Under these conditions, despite the good performance of company earnings, in all likelihood, the uncertainty about demand will result in a wait-and-see stance in terms of investment. The foregoing shows that the real economy had already been hit before the crisis broke out and is far from pulling out of its doldrums. It now seems to be in an even more vulnerable situation, as the challenge is now quite simply how to deal with risks of a recession given the worsening fragility the US economy currently faces. The relative weight of risks suggests that one should implement a risk management policy in line with the one conducted when deflation concerns appeared. There will always be enough time to tighten monetary fine-tuning when this is called for.

As one could expect after Jean-Claude Trichet’s conference speech on August 23 in Budapest when he had stressed the fact that ECB never pre-commits, the central bank did not rise its refi rate on September 6.  In addition, Mr Trichet did not make any reference to his famous code words “strong vigilance”. In fact, an increase in rates would have been odd in a context where the crisis in the monetary market is persisting, and where the ECB has to inject massively liquidities in the market. Besides, even before the recent crisis burst, it was obvious that the economy had passed its peak, as testified by both the disappointing growth figures for Q2 (0.3% q/q) and the steady retrenchment of the business cycle indicators, such as the PMI, over the last few months before a marked drop in September, particularly in the services sector. All this suggest that GDP growth is very unlikely to outpace potential in the coming quarters. The latter are yet consistent with a moderate activity, in line with at best the potential.

The recent crisis goes much beyond the subprime issue, it comes with a wide reassessment of financing conditions, whose consequences exceed those which one could have expected of a rate hike in a normal environment. In other words, the market did the job even more than the ECB would have.

The ECB has adopted a “wait and see” mode. Will it increase rates once the turmoil in the money markets cools down?

There are no reasons for that. The US slowdown, together with the tightening in financing conditions will result in a moderation in growth in the eurozone. That should brush away the concerns regarding inflationary pressures related to the shrinking of spare capacity and bottlenecks in the labour market. The rate of inflation is presently in line with ECB’s target and is unlikely to rise.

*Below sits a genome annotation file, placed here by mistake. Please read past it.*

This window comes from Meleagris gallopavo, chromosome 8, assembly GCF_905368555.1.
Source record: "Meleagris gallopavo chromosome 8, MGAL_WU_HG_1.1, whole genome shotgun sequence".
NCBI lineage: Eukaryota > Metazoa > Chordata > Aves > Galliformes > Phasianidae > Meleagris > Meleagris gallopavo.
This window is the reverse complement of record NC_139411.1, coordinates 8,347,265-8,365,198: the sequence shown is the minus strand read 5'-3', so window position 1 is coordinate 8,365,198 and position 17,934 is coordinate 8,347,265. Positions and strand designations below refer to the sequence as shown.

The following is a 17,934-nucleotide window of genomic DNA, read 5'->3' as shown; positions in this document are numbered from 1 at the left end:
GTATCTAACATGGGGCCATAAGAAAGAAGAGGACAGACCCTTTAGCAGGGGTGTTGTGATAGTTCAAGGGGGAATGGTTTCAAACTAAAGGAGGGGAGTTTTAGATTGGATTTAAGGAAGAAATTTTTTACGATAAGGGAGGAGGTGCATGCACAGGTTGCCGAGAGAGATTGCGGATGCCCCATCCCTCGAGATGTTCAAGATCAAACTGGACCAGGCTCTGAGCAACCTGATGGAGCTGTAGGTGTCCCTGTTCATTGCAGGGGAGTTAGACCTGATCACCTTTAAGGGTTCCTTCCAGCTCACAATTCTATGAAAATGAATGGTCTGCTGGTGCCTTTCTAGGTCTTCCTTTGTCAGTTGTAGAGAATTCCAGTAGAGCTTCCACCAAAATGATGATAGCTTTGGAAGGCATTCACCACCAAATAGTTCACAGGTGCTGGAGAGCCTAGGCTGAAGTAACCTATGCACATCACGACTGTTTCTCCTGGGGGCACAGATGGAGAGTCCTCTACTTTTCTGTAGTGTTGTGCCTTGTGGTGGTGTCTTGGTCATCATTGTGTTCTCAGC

One should not rush to conclusions regarding the evolution of the monetary aggregate M3 (+11.7% y/y in July) without examining the underlying forces. In fact, the past rate hikes have made the holding of cash balances more expensive. This is translated by the modest rise in M1, 6.9% y/y in July. The money acceleration comes from M3-M2 (+19.8% y/y). This is the result of an increased preference for liquidity. We have seen such an episode of liquidity preference at the beginning of the 2000’s. At that time, the ECB proved to be pragmatic by cutting rates despite the rapid increase in M3. The increase in credit aggregates also deserves to be qualified. Although the increase in loans to the corporate sector is dynamic -- 13.6% in July – mortgage lending has moderated very significantly over the past 12 months. Its expansion slowed from 11.4% y/y in July 2006 to 8.1% in July 2007.

It is likely that in the short term, the crisis in the financial market will lead companies to rely more on credit lines rather than on market funding. At a longer horizon, the tightening in monetary and financial conditions and the economic slowdown should have the opposite consequences on credit demand. If this outlook materialises, resumption in tightening would be most surprising to say the least.